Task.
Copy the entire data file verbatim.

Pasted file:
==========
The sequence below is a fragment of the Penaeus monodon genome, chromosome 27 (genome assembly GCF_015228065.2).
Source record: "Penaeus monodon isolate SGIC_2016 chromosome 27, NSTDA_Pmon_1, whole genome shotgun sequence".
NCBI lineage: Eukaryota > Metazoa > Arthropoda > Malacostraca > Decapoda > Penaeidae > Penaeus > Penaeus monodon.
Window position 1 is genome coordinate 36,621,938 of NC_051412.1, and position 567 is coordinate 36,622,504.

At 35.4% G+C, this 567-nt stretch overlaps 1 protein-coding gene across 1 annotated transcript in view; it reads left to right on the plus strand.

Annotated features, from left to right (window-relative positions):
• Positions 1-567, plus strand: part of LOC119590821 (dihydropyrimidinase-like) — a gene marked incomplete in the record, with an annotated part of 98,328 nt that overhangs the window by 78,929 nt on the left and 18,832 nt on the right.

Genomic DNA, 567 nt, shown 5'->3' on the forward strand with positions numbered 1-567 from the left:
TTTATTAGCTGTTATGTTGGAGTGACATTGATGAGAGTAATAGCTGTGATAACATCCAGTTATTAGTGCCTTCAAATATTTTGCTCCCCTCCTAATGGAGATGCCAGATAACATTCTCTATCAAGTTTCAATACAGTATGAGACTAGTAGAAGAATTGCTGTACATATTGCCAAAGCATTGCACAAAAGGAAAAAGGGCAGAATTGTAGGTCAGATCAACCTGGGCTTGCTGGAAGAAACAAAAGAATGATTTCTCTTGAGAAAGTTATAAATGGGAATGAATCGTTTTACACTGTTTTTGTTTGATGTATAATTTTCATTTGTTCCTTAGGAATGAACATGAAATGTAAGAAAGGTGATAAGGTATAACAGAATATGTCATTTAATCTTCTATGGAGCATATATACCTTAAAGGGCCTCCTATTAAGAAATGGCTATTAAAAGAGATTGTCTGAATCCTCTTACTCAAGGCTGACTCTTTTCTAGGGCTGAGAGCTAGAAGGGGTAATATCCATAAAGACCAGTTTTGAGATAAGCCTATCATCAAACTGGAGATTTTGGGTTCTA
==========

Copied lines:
The sequence below is a fragment of the Penaeus monodon genome, chromosome 27 (genome assembly GCF_015228065.2).
Source record: "Penaeus monodon isolate SGIC_2016 chromosome 27, NSTDA_Pmon_1, whole genome shotgun sequence".
NCBI lineage: Eukaryota > Metazoa > Arthropoda > Malacostraca > Decapoda > Penaeidae > Penaeus > Penaeus monodon.
Window position 1 is genome coordinate 36,621,938 of NC_051412.1, and position 567 is coordinate 36,622,504.

At 35.4% G+C, this 567-nt stretch overlaps 1 protein-coding gene across 1 annotated transcript in view; it reads left to right on the plus strand.

Annotated features, from left to right (window-relative positions):
• Positions 1-567, plus strand: part of LOC119590821 (dihydropyrimidinase-like) — a gene marked incomplete in the record, with an annotated part of 98,328 nt that overhangs the window by 78,929 nt on the left and 18,832 nt on the right.

Genomic DNA, 567 nt, shown 5'->3' on the forward strand with positions numbered 1-567 from the left:
TTTATTAGCTGTTATGTTGGAGTGACATTGATGAGAGTAATAGCTGTGATAACATCCAGTTATTAGTGCCTTCAAATATTTTGCTCCCCTCCTAATGGAGATGCCAGATAACATTCTCTATCAAGTTTCAATACAGTATGAGACTAGTAGAAGAATTGCTGTACATATTGCCAAAGCATTGCACAAAAGGAAAAAGGGCAGAATTGTAGGTCAGATCAACCTGGGCTTGCTGGAAGAAACAAAAGAATGATTTCTCTTGAGAAAGTTATAAATGGGAATGAATCGTTTTACACTGTTTTTGTTTGATGTATAATTTTCATTTGTTCCTTAGGAATGAACATGAAATGTAAGAAAGGTGATAAGGTATAACAGAATATGTCATTTAATCTTCTATGGAGCATATATACCTTAAAGGGCCTCCTATTAAGAAATGGCTATTAAAAGAGATTGTCTGAATCCTCTTACTCAAGGCTGACTCTTTTCTAGGGCTGAGAGCTAGAAGGGGTAATATCCATAAAGACCAGTTTTGAGATAAGCCTATCATCAAACTGGAGATTTTGGGTTCTA